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In Alumna’s Film, a Mother’s Love Lights a Dark Place

Tricia Gonnella Russo ’03 wanted to have a child, and she wasn’t about to let Stage 4 cancer stand in her way. That’s the inspiring storyline of Love Always, Mom, a 90-minute documentary that Russo produced and co-directed that is currently streaming on Amazon Prime.

Grayson Russo celebrates his third birthday with his parents and his grandmothers

Russo, whose husband and Vassar classmate Greg wrote the screenplay for the recently released action thriller Mortal Kombat, said the couple decided to try to have a child in 2013. That was shortly after Tricia had undergone surgery for a brain tumor, the result of metastatic breast cancer. She had been working in the film industry, most recently with the Walt Disney Company, when her cancer was diagnosed.

Russo had been receiving treatment at the Roy and Patricia Disney Cancer Center in Los Angeles but continued to work “because I wanted to maintain normalcy; I didn’t want to be just a cancer patient,” she said. But she stopped working and began to plan the film shortly after she and Greg decided to try to have a child, starting with a search for an egg donor and surrogate. “I knew I couldn’t be the carrier or use my eggs, but we wanted to use Greg’s DNA,” she said. “When we started the film, I had been in a very dark tunnel. I didn’t know what my life expectancy would be, but I wanted the camera to be a flashlight that would shine some light for anyone else in the same dark place.”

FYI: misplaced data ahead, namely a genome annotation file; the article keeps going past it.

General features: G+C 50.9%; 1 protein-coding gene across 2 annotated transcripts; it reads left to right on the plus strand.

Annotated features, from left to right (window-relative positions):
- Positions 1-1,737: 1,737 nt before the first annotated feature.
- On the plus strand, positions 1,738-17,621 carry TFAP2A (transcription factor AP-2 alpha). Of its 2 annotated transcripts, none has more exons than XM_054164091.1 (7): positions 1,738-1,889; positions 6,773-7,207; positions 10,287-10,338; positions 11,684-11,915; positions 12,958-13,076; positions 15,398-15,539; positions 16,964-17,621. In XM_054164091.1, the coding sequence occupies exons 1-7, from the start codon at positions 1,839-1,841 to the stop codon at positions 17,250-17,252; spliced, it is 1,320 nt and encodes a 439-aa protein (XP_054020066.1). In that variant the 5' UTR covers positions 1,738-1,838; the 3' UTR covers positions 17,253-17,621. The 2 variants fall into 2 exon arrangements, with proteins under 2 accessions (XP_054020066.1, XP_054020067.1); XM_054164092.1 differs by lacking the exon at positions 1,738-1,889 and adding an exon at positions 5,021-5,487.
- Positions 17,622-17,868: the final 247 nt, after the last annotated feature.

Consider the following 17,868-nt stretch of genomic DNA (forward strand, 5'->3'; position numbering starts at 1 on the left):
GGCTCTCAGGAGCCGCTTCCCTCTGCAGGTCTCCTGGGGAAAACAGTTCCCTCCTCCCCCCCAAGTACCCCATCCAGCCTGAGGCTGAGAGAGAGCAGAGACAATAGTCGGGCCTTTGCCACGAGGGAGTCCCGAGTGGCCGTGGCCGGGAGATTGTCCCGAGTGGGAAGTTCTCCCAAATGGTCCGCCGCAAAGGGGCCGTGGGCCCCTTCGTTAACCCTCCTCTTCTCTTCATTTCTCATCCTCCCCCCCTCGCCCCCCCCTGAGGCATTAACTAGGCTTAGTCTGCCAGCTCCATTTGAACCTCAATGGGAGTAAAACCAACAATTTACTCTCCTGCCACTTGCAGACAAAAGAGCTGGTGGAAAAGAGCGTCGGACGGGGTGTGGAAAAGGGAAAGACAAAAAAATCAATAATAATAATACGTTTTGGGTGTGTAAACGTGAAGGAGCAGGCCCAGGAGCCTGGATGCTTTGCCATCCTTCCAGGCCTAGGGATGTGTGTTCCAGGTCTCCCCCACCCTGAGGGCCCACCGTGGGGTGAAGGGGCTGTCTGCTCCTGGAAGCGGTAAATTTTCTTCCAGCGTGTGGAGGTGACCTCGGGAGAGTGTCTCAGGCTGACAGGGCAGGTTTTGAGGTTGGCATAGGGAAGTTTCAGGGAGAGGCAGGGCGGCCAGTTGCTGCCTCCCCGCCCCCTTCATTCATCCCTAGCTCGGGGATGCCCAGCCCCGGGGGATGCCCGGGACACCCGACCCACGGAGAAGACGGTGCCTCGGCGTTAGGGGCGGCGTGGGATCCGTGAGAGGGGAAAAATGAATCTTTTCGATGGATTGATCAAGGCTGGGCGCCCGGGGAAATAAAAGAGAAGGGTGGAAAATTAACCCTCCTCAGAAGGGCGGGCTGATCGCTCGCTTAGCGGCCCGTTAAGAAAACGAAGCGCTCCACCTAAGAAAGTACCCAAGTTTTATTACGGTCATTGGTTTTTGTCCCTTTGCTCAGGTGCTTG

On November 14, 2016, Grayson Russo was born. “Seeing Grayson was the most magical thing ever in my life,” said Tricia, who viewed the birth from an adjoining room. “When they took him out, I started bawling—and that scene is in the film.”

Since Grayson’s birth, the Russos have been active in raising money and awareness about cancer, and all proceeds from the film are being donated to metastatic breast cancer research. Tricia said she has spoken to other women with breast cancer about what she went through to have a child. “Some of them say, ‘What if I die?’ and I respond, ‘But what if you end up living and didn’t make that choice?’” she said.

Where it all began: Greg Russo and Tricia Gonnella at Vassar Commencement in 2003.

Like other parents, the Russos have been helping Grayson navigate the challenges of the COVID-19 pandemic, but Tricia says he is looking forward to returning to school full-time in the fall. “When we started the film,” she said, “we didn’t know if the story would be about me dying or about us starting a family. But I hope the message of Love Always, Mom is that no matter what the challenges, life is being affirmed.”